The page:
We demonstrated previously that basic fibroblast growth factor (bFGF) accelerated the healing of experimental duodenal ulcers, and we now hypothesize that bFGF might also accelerate the healing of experimental ulcerative colitis (UC). We also explored the potential molecular mechanisms involved in the accelerated healing of UC in rats treated with bFGF. The results demonstrated that colonic lesions were significantly reduced by bFGF treatment, whereas neutralization of bFGF aggravated iodoacetamide-induced UC. Protein expression of bFGF was increased during the healing stage of UC. Tumor necrosis factor-α levels and myeloperoxidase activity were significantly decreased in UC rats treated with bFGF, whereas they increased in rats treated with anti-bFGF antibody. Real-time polymerase chain reaction and immunohistochemistry showed decreased levels of p27 in the UC rats compared with the healthy controls, which was reversed by bFGF treatment in a dose-dependent manner. By immunohistochemistry and double labeling of Ki-67 and CD34, prominent positive staining of Ki-67 and CD34 was seen after bFGF treatment, indicating the enhanced proliferation of fibroblasts and epithelial and endothelial cells, i.e., angiogenesis. We conclude that bFGF plays a beneficial role in the healing of UC in rats. The molecular mechanisms of bFGF in UC healing not only involve the expected increased cell proliferation, especially angiogenesis, but also encompass the reduction of inflammatory cytokines and infiltration of inflammatory cells. Thus, bFGF enema may be a new therapeutic option for UC.
Ulcerative colitis (UC), a chronic inflammatory disorder, is the most prevalent form of inflammatory bowel disease (IBD) with a major clinical and economic impact. The incidence of UC in the United States is 205/100,000 people, which is the second highest in the world and steadily increasing (Herrinton et al., 2008). The pathogenesis and molecular mechanisms of UC are not fully understood. An enhanced expression of proinflammatory cytokine tumor necrosis factor-α (TNF-α) plays a crucial role in the pathogenesis of IBD, most likely because TNF-α disrupts the epithelial barrier, induces apoptosis of the villous epithelial cells, and stimulates the secretion of chemokines from the intestinal epithelial cells. TNF-α also activates neutrophils and macrophages to release acid hydrolase myeloperoxidase (MPO), the activity of which reflects the degree of inflammatory cell infiltration in IBD (Ardizzone and Bianchi Porro, 2005). However, the current anti-inflammatory therapy (e.g., treatment with anti-TNF-α antibody or glucocorticoids) does not cure the disease and results in long-term remission only in fewer than 34% of patients (Peyrin-Biroulet, 2010). This means that more than 60% of patients are always symptomatic or have frequent disease recurrences resulting in decreased quality of life and economic loss caused by the inability to work. Hence, anti-inflammatory therapy is not completely effective in eliminating the disease, indicating that other pathogenic factors may play important roles in UC (Stallmach et al., 2010). Also unknown are the molecular mechanisms that control and coordinate cell cycle and proliferation in the development and healing of UC. The main groups of molecules involved in the regulation of the cell cycle include the cyclin-dependent kinase inhibitors (e.g., p21 and p27) (Beauchamp et al., 1996). However, little is known about the mechanistic roles of p21 and p27 in UC healing.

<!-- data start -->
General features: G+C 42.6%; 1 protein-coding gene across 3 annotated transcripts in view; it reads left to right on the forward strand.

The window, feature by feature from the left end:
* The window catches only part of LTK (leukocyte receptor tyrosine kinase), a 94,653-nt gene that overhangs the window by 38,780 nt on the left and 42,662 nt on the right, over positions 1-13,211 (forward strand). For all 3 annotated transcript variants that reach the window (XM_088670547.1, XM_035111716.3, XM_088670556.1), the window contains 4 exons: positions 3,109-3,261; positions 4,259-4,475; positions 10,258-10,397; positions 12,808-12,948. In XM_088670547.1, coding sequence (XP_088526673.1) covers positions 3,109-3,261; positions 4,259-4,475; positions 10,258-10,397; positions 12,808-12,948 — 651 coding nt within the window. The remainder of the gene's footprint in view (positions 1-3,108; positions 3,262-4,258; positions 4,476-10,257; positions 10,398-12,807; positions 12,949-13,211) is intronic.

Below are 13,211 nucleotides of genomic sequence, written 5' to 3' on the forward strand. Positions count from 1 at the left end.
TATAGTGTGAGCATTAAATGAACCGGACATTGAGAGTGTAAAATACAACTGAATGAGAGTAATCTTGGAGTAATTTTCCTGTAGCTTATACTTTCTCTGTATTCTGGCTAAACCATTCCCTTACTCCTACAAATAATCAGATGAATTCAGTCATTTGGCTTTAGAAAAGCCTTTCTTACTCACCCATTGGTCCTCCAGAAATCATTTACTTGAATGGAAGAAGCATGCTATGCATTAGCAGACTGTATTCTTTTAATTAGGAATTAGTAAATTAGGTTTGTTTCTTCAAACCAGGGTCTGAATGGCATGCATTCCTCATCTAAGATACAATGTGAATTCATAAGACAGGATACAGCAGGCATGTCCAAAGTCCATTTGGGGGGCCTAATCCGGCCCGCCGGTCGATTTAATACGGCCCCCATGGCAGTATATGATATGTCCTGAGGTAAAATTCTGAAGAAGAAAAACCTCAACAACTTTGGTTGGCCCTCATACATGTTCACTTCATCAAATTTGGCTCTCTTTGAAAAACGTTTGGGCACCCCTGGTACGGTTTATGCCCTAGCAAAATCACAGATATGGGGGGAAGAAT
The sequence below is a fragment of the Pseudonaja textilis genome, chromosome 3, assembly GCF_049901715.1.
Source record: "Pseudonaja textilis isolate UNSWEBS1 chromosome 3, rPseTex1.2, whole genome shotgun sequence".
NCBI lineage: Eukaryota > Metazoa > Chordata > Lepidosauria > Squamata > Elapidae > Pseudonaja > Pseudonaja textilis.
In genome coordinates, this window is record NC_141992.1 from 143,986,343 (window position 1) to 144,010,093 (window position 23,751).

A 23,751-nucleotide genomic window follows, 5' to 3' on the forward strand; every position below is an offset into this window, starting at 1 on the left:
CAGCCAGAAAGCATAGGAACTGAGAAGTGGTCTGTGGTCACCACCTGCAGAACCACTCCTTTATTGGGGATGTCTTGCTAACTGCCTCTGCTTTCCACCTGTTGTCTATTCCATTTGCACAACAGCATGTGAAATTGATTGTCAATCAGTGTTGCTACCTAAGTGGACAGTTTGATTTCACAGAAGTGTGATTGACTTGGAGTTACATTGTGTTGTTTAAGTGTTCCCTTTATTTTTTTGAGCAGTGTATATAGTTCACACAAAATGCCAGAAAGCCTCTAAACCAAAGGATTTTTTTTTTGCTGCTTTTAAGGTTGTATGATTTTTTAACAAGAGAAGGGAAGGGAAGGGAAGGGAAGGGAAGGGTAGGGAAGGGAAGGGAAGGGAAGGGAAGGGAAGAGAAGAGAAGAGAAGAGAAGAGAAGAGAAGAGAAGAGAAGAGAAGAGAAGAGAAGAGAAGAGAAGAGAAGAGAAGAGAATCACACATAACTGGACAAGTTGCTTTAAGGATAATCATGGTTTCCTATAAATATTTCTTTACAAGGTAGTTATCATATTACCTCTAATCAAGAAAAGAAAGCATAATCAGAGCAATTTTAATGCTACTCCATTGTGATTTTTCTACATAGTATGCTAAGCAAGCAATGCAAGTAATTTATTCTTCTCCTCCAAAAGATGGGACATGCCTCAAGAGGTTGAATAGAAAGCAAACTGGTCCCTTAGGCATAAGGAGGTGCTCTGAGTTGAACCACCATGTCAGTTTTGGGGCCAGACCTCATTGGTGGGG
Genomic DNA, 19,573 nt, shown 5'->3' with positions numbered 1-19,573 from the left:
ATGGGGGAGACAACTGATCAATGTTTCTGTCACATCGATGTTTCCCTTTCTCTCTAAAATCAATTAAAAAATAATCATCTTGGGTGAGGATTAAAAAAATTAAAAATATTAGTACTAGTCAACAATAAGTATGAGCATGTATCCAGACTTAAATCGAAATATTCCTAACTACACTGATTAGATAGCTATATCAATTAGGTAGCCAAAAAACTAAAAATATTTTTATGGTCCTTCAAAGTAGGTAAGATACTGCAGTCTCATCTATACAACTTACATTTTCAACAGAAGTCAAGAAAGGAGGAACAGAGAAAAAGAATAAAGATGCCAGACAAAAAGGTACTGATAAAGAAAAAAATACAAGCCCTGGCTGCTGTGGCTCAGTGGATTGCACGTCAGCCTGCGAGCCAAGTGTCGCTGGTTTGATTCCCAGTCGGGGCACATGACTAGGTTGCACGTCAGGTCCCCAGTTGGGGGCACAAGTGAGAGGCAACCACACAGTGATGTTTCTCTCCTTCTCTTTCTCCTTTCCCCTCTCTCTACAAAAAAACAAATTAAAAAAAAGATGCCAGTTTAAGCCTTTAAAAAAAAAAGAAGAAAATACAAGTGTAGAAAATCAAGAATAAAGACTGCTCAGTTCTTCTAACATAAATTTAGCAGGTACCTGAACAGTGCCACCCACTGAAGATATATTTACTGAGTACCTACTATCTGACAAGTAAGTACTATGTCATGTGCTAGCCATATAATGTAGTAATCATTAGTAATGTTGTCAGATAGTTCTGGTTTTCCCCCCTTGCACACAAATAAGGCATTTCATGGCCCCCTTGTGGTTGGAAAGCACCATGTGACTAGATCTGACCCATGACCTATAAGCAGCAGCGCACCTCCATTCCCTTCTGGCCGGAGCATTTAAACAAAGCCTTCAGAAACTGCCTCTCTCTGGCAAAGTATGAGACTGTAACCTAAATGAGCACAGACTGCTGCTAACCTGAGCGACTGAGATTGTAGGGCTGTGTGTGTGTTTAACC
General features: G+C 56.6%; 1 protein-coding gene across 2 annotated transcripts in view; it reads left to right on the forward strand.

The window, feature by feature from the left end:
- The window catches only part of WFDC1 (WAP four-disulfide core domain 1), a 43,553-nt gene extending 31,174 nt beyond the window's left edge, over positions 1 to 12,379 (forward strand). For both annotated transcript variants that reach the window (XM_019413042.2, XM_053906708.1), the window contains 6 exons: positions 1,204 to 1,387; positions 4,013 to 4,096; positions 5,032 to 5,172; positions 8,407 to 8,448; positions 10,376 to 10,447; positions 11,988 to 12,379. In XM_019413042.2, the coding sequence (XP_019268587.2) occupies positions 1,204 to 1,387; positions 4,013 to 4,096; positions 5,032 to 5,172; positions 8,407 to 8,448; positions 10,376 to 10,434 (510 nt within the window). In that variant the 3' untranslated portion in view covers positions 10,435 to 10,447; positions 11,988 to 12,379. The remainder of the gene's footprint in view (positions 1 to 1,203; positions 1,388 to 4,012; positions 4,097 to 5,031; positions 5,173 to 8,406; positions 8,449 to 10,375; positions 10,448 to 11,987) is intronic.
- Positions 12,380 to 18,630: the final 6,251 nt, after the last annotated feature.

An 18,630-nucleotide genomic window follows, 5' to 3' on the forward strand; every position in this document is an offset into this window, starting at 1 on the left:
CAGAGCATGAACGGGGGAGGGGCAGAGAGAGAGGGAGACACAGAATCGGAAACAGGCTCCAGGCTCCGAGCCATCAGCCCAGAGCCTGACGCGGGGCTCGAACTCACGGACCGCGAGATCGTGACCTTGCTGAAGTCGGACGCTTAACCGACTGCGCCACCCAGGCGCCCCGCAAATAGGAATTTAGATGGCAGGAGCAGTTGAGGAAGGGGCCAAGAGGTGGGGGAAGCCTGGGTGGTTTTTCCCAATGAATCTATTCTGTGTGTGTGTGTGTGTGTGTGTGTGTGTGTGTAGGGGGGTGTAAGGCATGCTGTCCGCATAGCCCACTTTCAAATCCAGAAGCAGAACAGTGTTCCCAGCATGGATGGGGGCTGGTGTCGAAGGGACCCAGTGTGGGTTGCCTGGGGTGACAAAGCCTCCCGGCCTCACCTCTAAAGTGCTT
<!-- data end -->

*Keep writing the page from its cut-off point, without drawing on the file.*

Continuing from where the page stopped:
We and others suggest that angiogenesis may be an important component of UC pathogenesis (Danese et al., 2006; Koutroubakis et al., 2006; Sandor et al., 2006). Angiogenesis is critical to wound/ulcer healing and is closely controlled by growth factors such as VEGF, platelet-derived growth factor, and bFGF (Carmeliet, 2003). We and others have demonstrated that VEGF plays a pathogenic role, e.g., in causing abnormal or pathologic angiogenesis and increasing vascular permeability that leads to enhanced release of inflammatory cytokines and infiltration of inflammatory cells in UC (Scaldaferri et al., 2009; Tolstanova et al., 2009). As shown previously, these angiogenic growth factors accelerated healing of upper gastrointestinal and skin ulcers by promoting normal or physiologic angiogenesis (Szabo et al., 1994; Kusstatscher et al., 1995; Szabo and Sandor, 1996; Deng et al., 2004; Rico et al., 2009).
bFGF is an 18-kDa polypeptide that was first isolated from brain as a fibroblast stimulator (Gospodarowicz et al., 1978) and was later found to be identical to the most potent heparin-binding angiogenic stimulator (Shing et al., 1984). Indeed, bFGF is a direct mitogen for vascular endothelial cells, fibroblasts, smooth muscle cells, epithelial cells, and neural cells. It plays a major role in wound healing, tissue regeneration, and embryonic development, and probably in cancerogenesis as well (Barrientos et al., 2008). Pharmacologic studies also demonstrated that bFGF treatment led to rapid healing of experimental UC (Szabo et al., 1993; Szabo and Sandor 1996; Satoh et al., 1997). However, its molecular mechanisms in promoting the healing of UC have not been fully elucidated.
In this study we tested the hypothesis that bFGF may accelerate the healing of chemically induced UC, whereas inhibition of bFGF may aggravate UC in rats. We also explored the molecular mechanisms of bFGF effect on the healing of experimental UC.
Materials and Methods